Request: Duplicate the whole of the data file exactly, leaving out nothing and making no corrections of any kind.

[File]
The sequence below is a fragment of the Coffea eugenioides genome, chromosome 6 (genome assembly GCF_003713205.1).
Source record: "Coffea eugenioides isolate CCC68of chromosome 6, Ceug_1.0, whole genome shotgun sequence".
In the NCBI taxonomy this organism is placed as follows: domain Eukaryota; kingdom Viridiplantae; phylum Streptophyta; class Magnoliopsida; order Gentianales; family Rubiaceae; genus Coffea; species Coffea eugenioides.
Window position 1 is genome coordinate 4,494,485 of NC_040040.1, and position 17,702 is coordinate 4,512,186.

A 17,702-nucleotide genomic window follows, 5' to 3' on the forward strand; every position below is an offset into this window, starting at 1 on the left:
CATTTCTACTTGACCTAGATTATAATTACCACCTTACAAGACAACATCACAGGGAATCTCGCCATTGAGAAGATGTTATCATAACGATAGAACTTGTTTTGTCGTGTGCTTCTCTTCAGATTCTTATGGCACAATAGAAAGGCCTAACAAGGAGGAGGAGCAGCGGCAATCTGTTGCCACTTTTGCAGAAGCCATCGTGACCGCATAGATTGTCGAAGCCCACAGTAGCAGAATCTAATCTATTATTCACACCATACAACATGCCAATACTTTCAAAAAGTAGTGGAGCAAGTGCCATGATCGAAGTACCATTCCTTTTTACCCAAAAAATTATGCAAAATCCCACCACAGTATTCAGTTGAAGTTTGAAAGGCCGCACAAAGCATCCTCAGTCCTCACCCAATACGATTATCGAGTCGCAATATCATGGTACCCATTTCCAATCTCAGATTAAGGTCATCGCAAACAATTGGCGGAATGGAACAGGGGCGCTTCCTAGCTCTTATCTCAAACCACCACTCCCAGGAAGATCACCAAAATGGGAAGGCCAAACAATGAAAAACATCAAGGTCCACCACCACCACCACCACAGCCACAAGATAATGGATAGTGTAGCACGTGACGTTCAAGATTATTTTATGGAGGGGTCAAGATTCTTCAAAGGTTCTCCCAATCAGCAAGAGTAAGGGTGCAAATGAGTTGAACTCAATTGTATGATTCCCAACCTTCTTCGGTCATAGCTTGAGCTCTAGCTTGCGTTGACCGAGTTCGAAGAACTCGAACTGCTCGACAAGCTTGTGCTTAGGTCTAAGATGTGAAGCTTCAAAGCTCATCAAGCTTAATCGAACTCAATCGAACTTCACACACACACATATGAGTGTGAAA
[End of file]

The sequence below is a fragment of the Coffea eugenioides genome, chromosome 6 (genome assembly GCF_003713205.1).
Source record: "Coffea eugenioides isolate CCC68of chromosome 6, Ceug_1.0, whole genome shotgun sequence".
In the NCBI taxonomy this organism is placed as follows: domain Eukaryota; kingdom Viridiplantae; phylum Streptophyta; class Magnoliopsida; order Gentianales; family Rubiaceae; genus Coffea; species Coffea eugenioides.
Window position 1 is genome coordinate 4,494,485 of NC_040040.1, and position 17,702 is coordinate 4,512,186.

A 17,702-nucleotide genomic window follows, 5' to 3' on the forward strand; every position below is an offset into this window, starting at 1 on the left:
CATTTCTACTTGACCTAGATTATAATTACCACCTTACAAGACAACATCACAGGGAATCTCGCCATTGAGAAGATGTTATCATAACGATAGAACTTGTTTTGTCGTGTGCTTCTCTTCAGATTCTTATGGCACAATAGAAAGGCCTAACAAGGAGGAGGAGCAGCGGCAATCTGTTGCCACTTTTGCAGAAGCCATCGTGACCGCATAGATTGTCGAAGCCCACAGTAGCAGAATCTAATCTATTATTCACACCATACAACATGCCAATACTTTCAAAAAGTAGTGGAGCAAGTGCCATGATCGAAGTACCATTCCTTTTTACCCAAAAAATTATGCAAAATCCCACCACAGTATTCAGTTGAAGTTTGAAAGGCCGCACAAAGCATCCTCAGTCCTCACCCAATACGATTATCGAGTCGCAATATCATGGTACCCATTTCCAATCTCAGATTAAGGTCATCGCAAACAATTGGCGGAATGGAACAGGGGCGCTTCCTAGCTCTTATCTCAAACCACCACTCCCAGGAAGATCACCAAAATGGGAAGGCCAAACAATGAAAAACATCAAGGTCCACCACCACCACCACCACAGCCACAAGATAATGGATAGTGTAGCACGTGACGTTCAAGATTATTTTATGGAGGGGTCAAGATTCTTCAAAGGTTCTCCCAATCAGCAAGAGTAAGGGTGCAAATGAGTTGAACTCAATTGTATGATTCCCAACCTTCTTCGGTCATAGCTTGAGCTCTAGCTTGCGTTGACCGAGTTCGAAGAACTCGAACTGCTCGACAAGCTTGTGCTTAGGTCTAAGATGTGAAGCTTCAAAGCTCATCAAGCTTAATCGAACTCAATCGAACTTCACACACACACATATGAGTGTGAAA